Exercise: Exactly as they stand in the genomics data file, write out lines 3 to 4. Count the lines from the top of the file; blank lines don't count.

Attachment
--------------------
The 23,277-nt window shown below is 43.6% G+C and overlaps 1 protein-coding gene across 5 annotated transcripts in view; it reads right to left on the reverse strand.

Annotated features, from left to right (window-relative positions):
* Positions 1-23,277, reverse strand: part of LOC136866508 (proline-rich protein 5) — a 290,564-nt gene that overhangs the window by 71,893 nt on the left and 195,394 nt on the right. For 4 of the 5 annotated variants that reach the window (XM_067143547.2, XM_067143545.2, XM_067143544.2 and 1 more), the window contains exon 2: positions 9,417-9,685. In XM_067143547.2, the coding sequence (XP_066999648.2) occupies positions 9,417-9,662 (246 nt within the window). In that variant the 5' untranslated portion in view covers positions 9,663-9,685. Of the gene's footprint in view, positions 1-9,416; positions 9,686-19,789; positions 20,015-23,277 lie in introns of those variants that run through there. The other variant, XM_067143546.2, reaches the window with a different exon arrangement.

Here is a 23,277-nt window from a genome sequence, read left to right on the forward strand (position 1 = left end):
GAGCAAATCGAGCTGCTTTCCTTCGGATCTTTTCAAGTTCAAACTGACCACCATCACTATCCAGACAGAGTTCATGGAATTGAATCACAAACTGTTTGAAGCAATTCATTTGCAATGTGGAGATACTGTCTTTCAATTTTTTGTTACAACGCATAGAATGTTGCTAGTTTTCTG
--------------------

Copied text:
* Positions 1-23,277, reverse strand: part of LOC136866508 (proline-rich protein 5) — a 290,564-nt gene that overhangs the window by 71,893 nt on the left and 195,394 nt on the right. For 4 of the 5 annotated variants that reach the window (XM_067143547.2, XM_067143545.2, XM_067143544.2 and 1 more), the window contains exon 2: positions 9,417-9,685. In XM_067143547.2, the coding sequence (XP_066999648.2) occupies positions 9,417-9,662 (246 nt within the window). In that variant the 5' untranslated portion in view covers positions 9,663-9,685. Of the gene's footprint in view, positions 1-9,416; positions 9,686-19,789; positions 20,015-23,277 lie in introns of those variants that run through there. The other variant, XM_067143546.2, reaches the window with a different exon arrangement.

Here is a 23,277-nt window from a genome sequence, read left to right on the forward strand (position 1 = left end):